However, when looking at becoming a faster driver, the potential gains that can be found through telemetry is where a data logging system really comes into its own.
When looking to see how a driver performed on track, analysing the data recorded from the car can be invaluable. Everything from throttle and brake inputs through to cornering speed, rpm and g-forces are recorded and can be reviewed after the session or stint. You can view the fastest lap of the session and then compare it with the other laps to see where the time was gained and where mistakes were made.
If the car is being shared by more than one driver, the fastest laps from both drivers can be compared to see where one may be faster than the other. This allows you to see where improvements can be made and how you can record quicker lap times. It is also particularly useful if you have decided to spend some time on track with an instructor, as they will be able to set a lap time in the car and compare it with your best lap. This is an invaluable training tool as it really highlights in plain terms where the time on track can be gained or lost.
Although reviewing data can be a long and more in-depth exercise, the resulting gains that can be made are significant and well worth looking into.
12. SIM Racing
Sim racing has grown in recognition as a genuine training tool for drivers seeking to learn new skills or simply keep themselves sharp between races.
Todays modern simulator software and hardware has developed to the position of being the most accurate that we have ever seen, with incredibly detailed force feedback, laser scanning technology and industry standard physics engines, even motion systems simulating traction loss.
However, this technology is not just restricted to the top teams and specialist businesses. With the advent of simulation software such as iRacing, rFactor 2 and Assetto Corsa along with ever improving hardware including steering wheel systems, pedals, shifters and more, this means that you can get achieve an in-depth and realistic driving experience in the comfort of your own home!
So how can sim racing help me become a quicker driver?
Well, simply spending a time on a simulator turning laps may not help you become a faster driver. No, getting the most out of a session on a simulator involves setting up meaningful exercises to practice.
The best place to start is to identify an area of your driving that you want to improve on. Maybe you want to be more confident on the brakes, work on your racing lines or improve your car control. Whatever it is, there is always something that you can do to help improve your skills which can then be transferred over to the real world.
Let’s say, as an example, that you want to improve your braking ability. One of the advantages of using a simulator is that you can have the entire track to yourself, meaning that there are some things that you can do on a sim that wouldn’t be allowed on a test or track day.
A simple, yet effective exercise to try would be a straight line braking exercise. All you need to do is find a track with a decent length straight and find a suitable, constant, braking marker. Something like a line on the track, an access road or corner distance marker would be suitable, as long as there is enough track on the other side to be able to stop the car.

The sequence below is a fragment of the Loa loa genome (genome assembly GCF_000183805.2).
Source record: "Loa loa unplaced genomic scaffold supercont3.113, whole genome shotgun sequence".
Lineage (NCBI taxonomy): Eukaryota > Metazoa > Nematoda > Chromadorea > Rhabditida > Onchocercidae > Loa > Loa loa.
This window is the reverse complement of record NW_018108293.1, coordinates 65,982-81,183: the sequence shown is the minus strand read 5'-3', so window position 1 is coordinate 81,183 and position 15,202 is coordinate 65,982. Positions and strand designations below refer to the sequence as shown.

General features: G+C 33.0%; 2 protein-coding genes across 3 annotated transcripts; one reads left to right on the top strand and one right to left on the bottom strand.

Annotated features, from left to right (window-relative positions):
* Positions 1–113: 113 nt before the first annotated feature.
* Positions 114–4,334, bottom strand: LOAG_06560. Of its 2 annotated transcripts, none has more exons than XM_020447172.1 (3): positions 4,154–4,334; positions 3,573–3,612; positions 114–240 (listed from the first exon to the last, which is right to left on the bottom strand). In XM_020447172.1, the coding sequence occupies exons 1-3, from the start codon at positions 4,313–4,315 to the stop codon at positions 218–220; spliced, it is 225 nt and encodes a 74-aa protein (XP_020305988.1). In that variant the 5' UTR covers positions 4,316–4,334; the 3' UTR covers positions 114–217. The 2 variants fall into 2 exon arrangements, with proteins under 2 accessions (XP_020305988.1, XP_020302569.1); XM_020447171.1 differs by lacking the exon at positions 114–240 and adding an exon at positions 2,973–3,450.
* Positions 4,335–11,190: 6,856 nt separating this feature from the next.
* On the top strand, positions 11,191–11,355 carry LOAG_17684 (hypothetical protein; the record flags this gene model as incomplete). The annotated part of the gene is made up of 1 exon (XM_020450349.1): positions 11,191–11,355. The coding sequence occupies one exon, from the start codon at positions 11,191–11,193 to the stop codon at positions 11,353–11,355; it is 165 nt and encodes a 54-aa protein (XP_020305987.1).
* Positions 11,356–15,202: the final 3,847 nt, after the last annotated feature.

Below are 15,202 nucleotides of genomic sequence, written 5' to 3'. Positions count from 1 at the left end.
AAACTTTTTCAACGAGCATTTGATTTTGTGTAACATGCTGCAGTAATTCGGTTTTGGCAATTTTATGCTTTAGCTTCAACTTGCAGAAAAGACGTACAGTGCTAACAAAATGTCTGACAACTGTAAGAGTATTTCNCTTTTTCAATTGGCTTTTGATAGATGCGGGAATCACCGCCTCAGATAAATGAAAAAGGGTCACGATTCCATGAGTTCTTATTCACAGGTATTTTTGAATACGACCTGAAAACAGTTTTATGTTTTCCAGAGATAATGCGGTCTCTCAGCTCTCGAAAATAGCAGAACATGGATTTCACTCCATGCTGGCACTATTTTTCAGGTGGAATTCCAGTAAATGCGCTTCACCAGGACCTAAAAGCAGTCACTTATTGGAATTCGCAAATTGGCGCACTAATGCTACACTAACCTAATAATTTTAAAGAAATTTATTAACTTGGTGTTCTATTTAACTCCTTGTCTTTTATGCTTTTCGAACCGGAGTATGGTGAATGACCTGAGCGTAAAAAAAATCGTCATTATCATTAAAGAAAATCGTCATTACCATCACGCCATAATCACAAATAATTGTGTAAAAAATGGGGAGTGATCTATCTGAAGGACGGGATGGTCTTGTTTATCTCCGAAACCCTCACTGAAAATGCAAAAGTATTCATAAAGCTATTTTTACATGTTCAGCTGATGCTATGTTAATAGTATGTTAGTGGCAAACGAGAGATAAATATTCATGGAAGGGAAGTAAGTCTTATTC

Once you have selected your chosen reference point, try approaching your marker at a constant speed, anywhere between 70-100 mph would be a good starting point depending on the type of car that you are in. As soon as you reach your specified marker point, hit the brakes with full pressure and see where you end up at a complete stop.
Repeat the exercise again, but this time reduce the amount of braking pressure that you use and see where you end up in comparison with your first attempt. Continue in this manner a few more times and record where the car comes to a halt. You could also experiment with different techniques, such as a larger amount of pressure in the initial braking phase before trailing off the pedal, or having a softer initial press to lessen the weight transfer.
You will eventually get to the point where you will find what the best braking pressure is for the particular car that you are driving.
The next thing to do is to try to repeat the exercise with the same optimum pressure as many times as you can until it becomes a natural feeling. The trick now, is to increase your approach speed and judge your braking distances for corner entry, before transferring your new skills back into the real world.
This is just one of the many ways that you can use a simulator to help you with your driving technique.
For more information on sim racing and how to get started, be sure to check out our in-depth guide to sim racing.
So, now that you are armed with this information, you can head out on track and watch those lap times fall!
These are just some of the many tips and tricks that can be useful when looking to improve your driving, but maybe you have found some of your own? If there is something that you feel should be added to this list, let us know in the comments below – that is if you are willing to give away your secrets!